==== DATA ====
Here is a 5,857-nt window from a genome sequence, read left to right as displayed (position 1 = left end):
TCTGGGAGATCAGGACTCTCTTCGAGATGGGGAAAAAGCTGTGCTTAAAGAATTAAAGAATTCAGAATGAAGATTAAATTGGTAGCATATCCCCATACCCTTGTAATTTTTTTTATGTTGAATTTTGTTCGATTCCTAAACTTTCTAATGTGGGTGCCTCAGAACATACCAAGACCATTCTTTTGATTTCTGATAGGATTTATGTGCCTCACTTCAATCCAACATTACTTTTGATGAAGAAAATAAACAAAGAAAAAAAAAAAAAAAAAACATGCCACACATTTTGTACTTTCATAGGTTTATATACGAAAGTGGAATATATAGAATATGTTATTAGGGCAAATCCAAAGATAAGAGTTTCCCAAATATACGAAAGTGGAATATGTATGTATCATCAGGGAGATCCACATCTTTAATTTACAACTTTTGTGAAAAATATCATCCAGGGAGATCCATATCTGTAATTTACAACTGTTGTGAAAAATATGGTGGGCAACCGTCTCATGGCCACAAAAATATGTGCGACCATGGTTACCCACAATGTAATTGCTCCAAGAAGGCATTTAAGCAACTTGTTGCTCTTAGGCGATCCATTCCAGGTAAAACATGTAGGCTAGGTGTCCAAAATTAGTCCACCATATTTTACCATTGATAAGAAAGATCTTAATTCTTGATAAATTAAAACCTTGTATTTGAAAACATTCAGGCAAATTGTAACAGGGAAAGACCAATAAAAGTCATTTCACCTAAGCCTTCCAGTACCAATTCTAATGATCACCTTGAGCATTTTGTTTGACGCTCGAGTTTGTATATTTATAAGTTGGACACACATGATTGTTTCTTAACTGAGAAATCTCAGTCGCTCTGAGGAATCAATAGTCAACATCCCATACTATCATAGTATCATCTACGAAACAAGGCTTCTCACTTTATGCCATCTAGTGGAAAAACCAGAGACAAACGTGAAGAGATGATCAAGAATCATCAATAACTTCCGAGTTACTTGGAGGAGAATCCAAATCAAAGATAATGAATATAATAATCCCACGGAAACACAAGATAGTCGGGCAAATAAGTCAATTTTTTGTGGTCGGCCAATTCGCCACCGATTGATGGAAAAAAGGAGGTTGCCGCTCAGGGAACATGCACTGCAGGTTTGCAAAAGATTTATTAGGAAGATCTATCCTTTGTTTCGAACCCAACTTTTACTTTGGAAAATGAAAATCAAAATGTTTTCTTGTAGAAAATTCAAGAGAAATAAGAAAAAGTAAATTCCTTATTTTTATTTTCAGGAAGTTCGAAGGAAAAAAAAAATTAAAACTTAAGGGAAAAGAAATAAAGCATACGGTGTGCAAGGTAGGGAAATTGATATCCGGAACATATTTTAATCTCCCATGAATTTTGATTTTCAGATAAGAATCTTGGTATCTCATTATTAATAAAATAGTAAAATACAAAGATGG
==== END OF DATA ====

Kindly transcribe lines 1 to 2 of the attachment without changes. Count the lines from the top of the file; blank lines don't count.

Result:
Here is a 5,857-nt window from a genome sequence, read left to right as displayed (position 1 = left end):
TCTGGGAGATCAGGACTCTCTTCGAGATGGGGAAAAAGCTGTGCTTAAAGAATTAAAGAATTCAGAATGAAGATTAAATTGGTAGCATATCCCCATACCCTTGTAATTTTTTTTATGTTGAATTTTGTTCGATTCCTAAACTTTCTAATGTGGGTGCCTCAGAACATACCAAGACCATTCTTTTGATTTCTGATAGGATTTATGTGCCTCACTTCAATCCAACATTACTTTTGATGAAGAAAATAAACAAAGAAAAAAAAAAAAAAAAAACATGCCACACATTTTGTACTTTCATAGGTTTATATACGAAAGTGGAATATATAGAATATGTTATTAGGGCAAATCCAAAGATAAGAGTTTCCCAAATATACGAAAGTGGAATATGTATGTATCATCAGGGAGATCCACATCTTTAATTTACAACTTTTGTGAAAAATATCATCCAGGGAGATCCATATCTGTAATTTACAACTGTTGTGAAAAATATGGTGGGCAACCGTCTCATGGCCACAAAAATATGTGCGACCATGGTTACCCACAATGTAATTGCTCCAAGAAGGCATTTAAGCAACTTGTTGCTCTTAGGCGATCCATTCCAGGTAAAACATGTAGGCTAGGTGTCCAAAATTAGTCCACCATATTTTACCATTGATAAGAAAGATCTTAATTCTTGATAAATTAAAACCTTGTATTTGAAAACATTCAGGCAAATTGTAACAGGGAAAGACCAATAAAAGTCATTTCACCTAAGCCTTCCAGTACCAATTCTAATGATCACCTTGAGCATTTTGTTTGACGCTCGAGTTTGTATATTTATAAGTTGGACACACATGATTGTTTCTTAACTGAGAAATCTCAGTCGCTCTGAGGAATCAATAGTCAACATCCCATACTATCATAGTATCATCTACGAAACAAGGCTTCTCACTTTATGCCATCTAGTGGAAAAACCAGAGACAAACGTGAAGAGATGATCAAGAATCATCAATAACTTCCGAGTTACTTGGAGGAGAATCCAAATCAAAGATAATGAATATAATAATCCCACGGAAACACAAGATAGTCGGGCAAATAAGTCAATTTTTTGTGGTCGGCCAATTCGCCACCGATTGATGGAAAAAAGGAGGTTGCCGCTCAGGGAACATGCACTGCAGGTTTGCAAAAGATTTATTAGGAAGATCTATCCTTTGTTTCGAACCCAACTTTTACTTTGGAAAATGAAAATCAAAATGTTTTCTTGTAGAAAATTCAAGAGAAATAAGAAAAAGTAAATTCCTTATTTTTATTTTCAGGAAGTTCGAAGGAAAAAAAAAATTAAAACTTAAGGGAAAAGAAATAAAGCATACGGTGTGCAAGGTAGGGAAATTGATATCCGGAACATATTTTAATCTCCCATGAATTTTGATTTTCAGATAAGAATCTTGGTATCTCATTATTAATAAAATAGTAAAATACAAAGATGG